1. Which of the following instructional techniques would be most appropriate for building
and monitoring students’ listening skills?
a. Read a story, poem, or other piece of literature to them each day before beginning class.
b. Give pop quizzes on the day’s lessons at the end of class.
c. Preview concepts that will be introduced in class and then allow the students to answer recall-based questions verbally at the end of class.
d. Pay close attention to the students’ answers on tests when they relate to classroom discussions.
2. Mrs. Baines’ 6th-grade class is preparing for their “World Community” project in which each student selects a famous person from another country to research and report upon. The student will compile research into a written report and create a poster with interesting pictures and visual images related to that person. The students will also deliver a speech or series of quotations originally spoken by their research subject. Why would Mrs. Baines include this last portion of the project?
a. To help her students get ready for the play they will put on later in the year, practicing speaking another person’s words with expression and interest.
b. To help students connect individual identity and oral expression while thinking about the world from another person’s perspective.
c. To provide material for the listening recall and comprehension portions of the unit quizzes and tests.
d. To round out a project that is predominantly focused on reading and writing by adding a bit of speech into the requirements.
3. Which choice is most true regarding the relationship of listening skills to literacy development?
a. One of the last stages of literacy development is the honing of listening skills.
b. Once a student learns to read, it is unnecessary to practice listening comprehension.
c. Before students can become literate in any sense, they must be able to listen carefully to reading instruction.
d. Listening skills and comprehension are integral to literacy and should continue to be developed simultaneously with other literacy skills.
4. A 4th grade class will begin a unit next week in which students will be building oral language concepts through a variety of readings, projects and discussions. Which of the following genres would be most appropriate to use for reading text and class discussion?
b. Folk tale
d. Science fiction
5. Which of the following activities is most helpful in developing general literacy skills of English language-learners or other students who are not yet reading fluently?
a. Solely focus on phonetics and building knowledge of sight words; without these skills, students will never be truly literate.
b. Assign partners or “buddies,” allowing the language-learners to observe and learn from more literate classmates.
c. Allow students to participate verbally in class activities without grading or giving undue critique to reading or written work.
d. Set goals with each student during each assignment to allow them to feel a sense of accomplishment and gradually increase the level of challenge throughout the year.
6. Which of the following statements are most true regarding emergent readers?
a. Emergent readers are very well-suited for demonstrating fluent, expressive oral reading to their peers and are very confident serving as peer tutors. They show that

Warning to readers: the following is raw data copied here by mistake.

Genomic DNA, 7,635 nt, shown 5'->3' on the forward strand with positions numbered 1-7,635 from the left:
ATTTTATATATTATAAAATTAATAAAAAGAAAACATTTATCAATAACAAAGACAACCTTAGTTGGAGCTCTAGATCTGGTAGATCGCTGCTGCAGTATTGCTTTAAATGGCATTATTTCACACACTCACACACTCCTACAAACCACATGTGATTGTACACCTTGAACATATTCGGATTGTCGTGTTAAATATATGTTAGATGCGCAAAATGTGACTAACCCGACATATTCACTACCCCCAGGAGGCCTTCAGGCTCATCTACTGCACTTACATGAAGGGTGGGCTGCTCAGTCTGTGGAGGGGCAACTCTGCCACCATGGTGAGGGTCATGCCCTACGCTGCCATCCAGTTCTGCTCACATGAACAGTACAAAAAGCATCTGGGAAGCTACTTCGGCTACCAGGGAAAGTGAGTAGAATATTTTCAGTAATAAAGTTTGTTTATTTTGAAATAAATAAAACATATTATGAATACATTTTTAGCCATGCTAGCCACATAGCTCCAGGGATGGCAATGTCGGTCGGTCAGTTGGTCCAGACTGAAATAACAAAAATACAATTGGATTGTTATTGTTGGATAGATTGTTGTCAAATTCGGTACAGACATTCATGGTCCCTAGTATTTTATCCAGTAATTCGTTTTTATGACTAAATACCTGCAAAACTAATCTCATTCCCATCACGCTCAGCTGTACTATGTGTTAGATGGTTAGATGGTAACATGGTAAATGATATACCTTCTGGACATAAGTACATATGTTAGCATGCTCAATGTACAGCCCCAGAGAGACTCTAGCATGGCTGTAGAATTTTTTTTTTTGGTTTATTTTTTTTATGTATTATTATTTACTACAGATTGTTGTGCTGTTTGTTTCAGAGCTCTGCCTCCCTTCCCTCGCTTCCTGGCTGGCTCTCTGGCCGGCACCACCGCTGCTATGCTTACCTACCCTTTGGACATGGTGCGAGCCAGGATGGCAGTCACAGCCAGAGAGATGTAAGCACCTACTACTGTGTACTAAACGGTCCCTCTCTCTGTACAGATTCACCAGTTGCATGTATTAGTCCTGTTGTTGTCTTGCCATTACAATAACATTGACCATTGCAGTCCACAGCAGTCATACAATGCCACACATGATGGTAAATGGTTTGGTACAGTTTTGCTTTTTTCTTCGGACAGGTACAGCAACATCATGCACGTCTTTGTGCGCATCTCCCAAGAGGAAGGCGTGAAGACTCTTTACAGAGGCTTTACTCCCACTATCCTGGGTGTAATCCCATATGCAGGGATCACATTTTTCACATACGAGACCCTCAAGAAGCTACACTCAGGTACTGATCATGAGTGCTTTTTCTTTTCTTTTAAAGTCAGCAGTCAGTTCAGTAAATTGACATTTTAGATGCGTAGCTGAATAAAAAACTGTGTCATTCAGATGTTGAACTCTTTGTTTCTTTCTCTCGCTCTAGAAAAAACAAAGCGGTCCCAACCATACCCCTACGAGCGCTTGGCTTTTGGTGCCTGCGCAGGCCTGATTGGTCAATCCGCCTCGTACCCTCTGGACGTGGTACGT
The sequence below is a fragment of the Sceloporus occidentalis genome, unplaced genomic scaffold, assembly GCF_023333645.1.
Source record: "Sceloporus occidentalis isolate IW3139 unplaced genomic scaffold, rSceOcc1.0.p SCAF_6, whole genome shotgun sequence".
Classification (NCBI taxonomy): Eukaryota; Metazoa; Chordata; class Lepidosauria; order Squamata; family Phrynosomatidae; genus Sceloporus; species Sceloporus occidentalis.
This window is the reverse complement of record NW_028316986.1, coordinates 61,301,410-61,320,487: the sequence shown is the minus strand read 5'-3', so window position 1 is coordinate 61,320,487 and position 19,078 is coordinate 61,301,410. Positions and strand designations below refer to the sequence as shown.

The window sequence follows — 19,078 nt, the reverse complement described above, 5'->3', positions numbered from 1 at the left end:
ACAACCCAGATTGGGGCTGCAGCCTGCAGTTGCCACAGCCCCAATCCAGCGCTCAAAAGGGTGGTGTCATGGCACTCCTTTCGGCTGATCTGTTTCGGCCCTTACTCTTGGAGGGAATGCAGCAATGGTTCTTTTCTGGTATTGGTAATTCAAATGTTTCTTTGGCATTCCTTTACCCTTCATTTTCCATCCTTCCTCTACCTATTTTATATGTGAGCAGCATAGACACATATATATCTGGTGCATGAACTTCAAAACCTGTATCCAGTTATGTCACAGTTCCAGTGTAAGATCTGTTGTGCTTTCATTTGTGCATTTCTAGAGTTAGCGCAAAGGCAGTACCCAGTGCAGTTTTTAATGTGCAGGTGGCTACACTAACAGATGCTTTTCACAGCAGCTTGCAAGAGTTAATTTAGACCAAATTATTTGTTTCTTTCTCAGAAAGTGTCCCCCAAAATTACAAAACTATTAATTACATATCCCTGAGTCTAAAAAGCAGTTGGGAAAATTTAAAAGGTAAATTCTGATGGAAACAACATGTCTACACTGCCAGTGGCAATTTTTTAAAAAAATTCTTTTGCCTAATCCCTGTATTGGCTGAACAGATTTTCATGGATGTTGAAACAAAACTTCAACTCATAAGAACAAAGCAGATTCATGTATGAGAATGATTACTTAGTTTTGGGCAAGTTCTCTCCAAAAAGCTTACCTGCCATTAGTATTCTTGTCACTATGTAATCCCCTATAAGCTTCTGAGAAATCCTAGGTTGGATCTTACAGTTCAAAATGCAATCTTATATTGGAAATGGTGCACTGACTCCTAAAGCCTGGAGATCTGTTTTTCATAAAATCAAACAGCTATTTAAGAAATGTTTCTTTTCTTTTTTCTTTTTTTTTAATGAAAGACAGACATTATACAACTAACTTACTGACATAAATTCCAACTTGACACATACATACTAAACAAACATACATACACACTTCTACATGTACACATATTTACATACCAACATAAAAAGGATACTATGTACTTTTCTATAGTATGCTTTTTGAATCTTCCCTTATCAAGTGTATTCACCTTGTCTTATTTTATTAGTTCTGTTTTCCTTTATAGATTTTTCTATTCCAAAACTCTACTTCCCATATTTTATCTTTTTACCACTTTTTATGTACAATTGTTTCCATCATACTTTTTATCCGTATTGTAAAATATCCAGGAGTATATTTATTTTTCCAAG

they are ready for this role by appearing to ‘emerge’ from literacy instruction with confidence and excitement.
b. Emergent readers benefit from instruction across all aspects of literacy acquisition, including word identification, phonics, writing, listening, and speaking; they are still in the process of acquiring language skills in all forms and may be working at varied skill levels.
c. Emergent readers learn best when given the opportunity to listen and observe other students reading and speaking. Teachers should make efforts to ask the students to observe and listen as much as possible before attempting to read and write independently.
d. Emergent readers often display very high aptitudes in other disciplines, especially Social Studies and the Sciences. They have the innate ability to connect information from one class to the next.
7. Which student listed below exhibits signs of needing special instruction due to a learning disability or delay?
a. Jenna, a 6th-grade student who pauses to sound out long words with multiple syllables, slowing her oral reading.
b. Alina, whose thick accent makes her speech very difficult to understand when reading aloud or giving presentations.
c. Gavin, a 5th-grader who often does not remember concepts he has previously learned.
d. Billy, an 8th-grade student who frequently fails to turn in writing assignments and will sometimes skip over test questions that involve writing.
8. There are some students in Mr. Everly’s class that do not speak aloud in class discussions on a regular basis. Class discussions tend to be dominated by a smaller group of more outspoken students. How should he address this circumstance?
a. No action is necessary.
b. Make a rule that each student must contribute at least once to class discussion before a student can speak a second time.
c. Verbally encourage the quieter students to speak during class time, telling them that their contributions are valuable.
d. Use group work to engage students in conversation, observing and encouraging quieter students in this context.
9. Which of the following choices is not a component of reading fluency?
d. Voice Modulation
10. If a student is reading a text aloud at an “instructional level,” he or she should:
a. Find no more than one in five questions difficult to read.
b. Find no more than one in ten questions difficult to read.
c. Comprehend the majority, if not all, of what he reads.
d. Be able to instruct or teach other students to read and understand the text